• Pot lifter: Vargo Titanium
  • Other: Lighter and small rag
  • Windscreen: Tinfoil (not shown)

Snow Peak LiteMax Titanium Stove, Vargo BOT- Bikepacking

I was glad to find out that the GigaPower canister fit almost perfectly in my beloved BOT.

Tags

  • A.J.

    I had seen your review of the BOT, but this post has convinced me that the LiteMax and BOT are a worthy pair. When nesting the fuel canister in the BOT, are you still able to fit the pot lifter in there or does it need to be stowed separately? By the way, it looks like the LiteMax is produced by Kovea (and rebranded), who also makes a version with Piezo ignition.

  • http://www.bikepacking.com/ BIKEPACKING.com (Logan)

    Hi AJ. Yes, everything shown fits… With room to spare. Interesting about the rebranding.

  • Christophe Noel

    I was just about to submit a little write-up of my own, but you beat me to it! This is a great stove and one I have been using on my last few outings. It won the editor’s choice award for the review I completed for Overland Journal’s upcoming Winter issue. For all the reasons you stated, this is a great stove to add to any kit. Nice review.

  • http://www.bikepacking.com/ BIKEPACKING.com (Logan)

    Thanks Christophe! It’s definitely a nice, easy, and quick reprieve from my typical Trangia set up. How was the Alpine Loop, by the way?

  • Christophe Noel

    The Alpine Loop was really great. The full writeup hits Expeditionportal.com tomorrow. I went slow, took scads of images, stopped for naps and literally smelled flowers. I even did a 4 mile hike beyond the wilderness boundary just to get a better view. I realized I rush too much, try to cram in too many miles, and need to slow down and enjoy each view as I discovver it.

  • KT

    I like my caldera cone — it is much cheaper to just buy a big can of denatured alcohol and use the small lightweight alcohol bottle it came with. It works great.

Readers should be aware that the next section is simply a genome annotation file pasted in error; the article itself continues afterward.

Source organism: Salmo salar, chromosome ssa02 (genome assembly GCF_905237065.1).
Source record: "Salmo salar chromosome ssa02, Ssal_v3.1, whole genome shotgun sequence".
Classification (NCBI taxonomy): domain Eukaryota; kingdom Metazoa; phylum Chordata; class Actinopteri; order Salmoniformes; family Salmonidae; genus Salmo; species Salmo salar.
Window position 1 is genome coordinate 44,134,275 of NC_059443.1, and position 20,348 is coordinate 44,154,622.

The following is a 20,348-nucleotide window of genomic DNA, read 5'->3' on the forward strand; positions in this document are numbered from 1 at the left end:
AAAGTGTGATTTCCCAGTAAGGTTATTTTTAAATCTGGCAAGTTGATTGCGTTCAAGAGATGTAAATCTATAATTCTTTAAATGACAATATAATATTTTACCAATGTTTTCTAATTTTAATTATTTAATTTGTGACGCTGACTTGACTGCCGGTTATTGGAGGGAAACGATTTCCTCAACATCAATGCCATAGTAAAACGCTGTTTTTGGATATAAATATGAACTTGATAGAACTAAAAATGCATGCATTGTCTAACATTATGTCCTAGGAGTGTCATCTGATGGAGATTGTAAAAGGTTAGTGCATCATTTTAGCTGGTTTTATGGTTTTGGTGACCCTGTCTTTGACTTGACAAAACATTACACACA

• Ant

    I really like this write-up and have been looking at a setup just like this but maybe with the 700ml mug to reduce the size even more. Using just a single pot how do you make coffee? Just boil water and put in some instant coffee? I’ve been trying to find the best way to make a good cup of coffee with just a single mug/pot.

  • http://www.bikepacking.com/ BIKEPACKING.com (Logan)

    Yeah, I just made instant coffee (Via) with this one. Add another titanium mug and an msr filter, or a pour over …

  • Andrew Wade

    Great stove, worked just fine on my gdmbr tour. I looked into alcohol options and the weight of extra alcohol and longer boil times made adding this stove to my kit a solid decision. I prefer to use a wide and shallow pot like the Evernew 900ml Ti pot. It’s got a tight fitting lid, handles, and a pour spot which makes pour over coffee making in the mornings easy. Also very easy to clean if you’re eating out of it and not just using it for boiling water. Paired with a 450ml Ti mug and a long handle spoon it makes a nice and lightweight cookset for one person. Cheers!

  • http://www.bikepacking.com/ BIKEPACKING.com (Logan)

    Yeah, I’ve thought about getting a wide/shallow pan for an upcoming longer trip… where actual cooking comes in to play… I’ll look at the EN .9L … sounds like a good size for two people as well.

  • frangster

    It gets even lighter and more compact, if you use the Snow Peak 600 Titanium Pot: Put the LiteMax and a BIC Lighter in the pot (wrapped in an ultralight packtowl against rattling), then put the canister upside down on top.